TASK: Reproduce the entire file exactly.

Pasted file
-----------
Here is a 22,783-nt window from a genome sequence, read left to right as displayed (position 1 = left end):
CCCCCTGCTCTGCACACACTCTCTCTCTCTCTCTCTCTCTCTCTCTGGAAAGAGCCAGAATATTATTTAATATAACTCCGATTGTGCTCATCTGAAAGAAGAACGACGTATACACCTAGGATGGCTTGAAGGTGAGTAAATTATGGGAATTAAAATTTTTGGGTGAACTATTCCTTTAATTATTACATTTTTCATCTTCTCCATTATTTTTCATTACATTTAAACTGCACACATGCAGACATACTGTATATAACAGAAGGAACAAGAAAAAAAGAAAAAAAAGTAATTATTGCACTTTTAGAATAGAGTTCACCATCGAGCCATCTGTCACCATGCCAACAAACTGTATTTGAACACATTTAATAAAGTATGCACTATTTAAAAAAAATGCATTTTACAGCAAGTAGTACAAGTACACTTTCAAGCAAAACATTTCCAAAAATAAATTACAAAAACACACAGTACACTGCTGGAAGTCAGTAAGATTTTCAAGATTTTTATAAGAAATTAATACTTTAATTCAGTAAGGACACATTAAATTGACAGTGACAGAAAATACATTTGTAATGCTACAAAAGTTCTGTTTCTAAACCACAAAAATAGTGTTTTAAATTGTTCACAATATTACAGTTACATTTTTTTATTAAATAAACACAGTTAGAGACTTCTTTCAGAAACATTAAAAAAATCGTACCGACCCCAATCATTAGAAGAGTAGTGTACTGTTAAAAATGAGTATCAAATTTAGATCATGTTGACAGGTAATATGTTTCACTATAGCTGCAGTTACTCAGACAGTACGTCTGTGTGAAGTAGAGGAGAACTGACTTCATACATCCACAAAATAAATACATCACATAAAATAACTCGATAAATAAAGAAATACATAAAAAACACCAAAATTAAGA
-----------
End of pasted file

Here is a 22,783-nt window from a genome sequence, read left to right as displayed (position 1 = left end):
CCCCCTGCTCTGCACACACTCTCTCTCTCTCTCTCTCTCTCTCTCTGGAAAGAGCCAGAATATTATTTAATATAACTCCGATTGTGCTCATCTGAAAGAAGAACGACGTATACACCTAGGATGGCTTGAAGGTGAGTAAATTATGGGAATTAAAATTTTTGGGTGAACTATTCCTTTAATTATTACATTTTTCATCTTCTCCATTATTTTTCATTACATTTAAACTGCACACATGCAGACATACTGTATATAACAGAAGGAACAAGAAAAAAAGAAAAAAAAGTAATTATTGCACTTTTAGAATAGAGTTCACCATCGAGCCATCTGTCACCATGCCAACAAACTGTATTTGAACACATTTAATAAAGTATGCACTATTTAAAAAAAATGCATTTTACAGCAAGTAGTACAAGTACACTTTCAAGCAAAACATTTCCAAAAATAAATTACAAAAACACACAGTACACTGCTGGAAGTCAGTAAGATTTTCAAGATTTTTATAAGAAATTAATACTTTAATTCAGTAAGGACACATTAAATTGACAGTGACAGAAAATACATTTGTAATGCTACAAAAGTTCTGTTTCTAAACCACAAAAATAGTGTTTTAAATTGTTCACAATATTACAGTTACATTTTTTTATTAAATAAACACAGTTAGAGACTTCTTTCAGAAACATTAAAAAAATCGTACCGACCCCAATCATTAGAAGAGTAGTGTACTGTTAAAAATGAGTATCAAATTTAGATCATGTTGACAGGTAATATGTTTCACTATAGCTGCAGTTACTCAGACAGTACGTCTGTGTGAAGTAGAGGAGAACTGACTTCATACATCCACAAAATAAATACATCACATAAAATAACTCGATAAATAAAGAAATACATAAAAAACACCAAAATTAAGA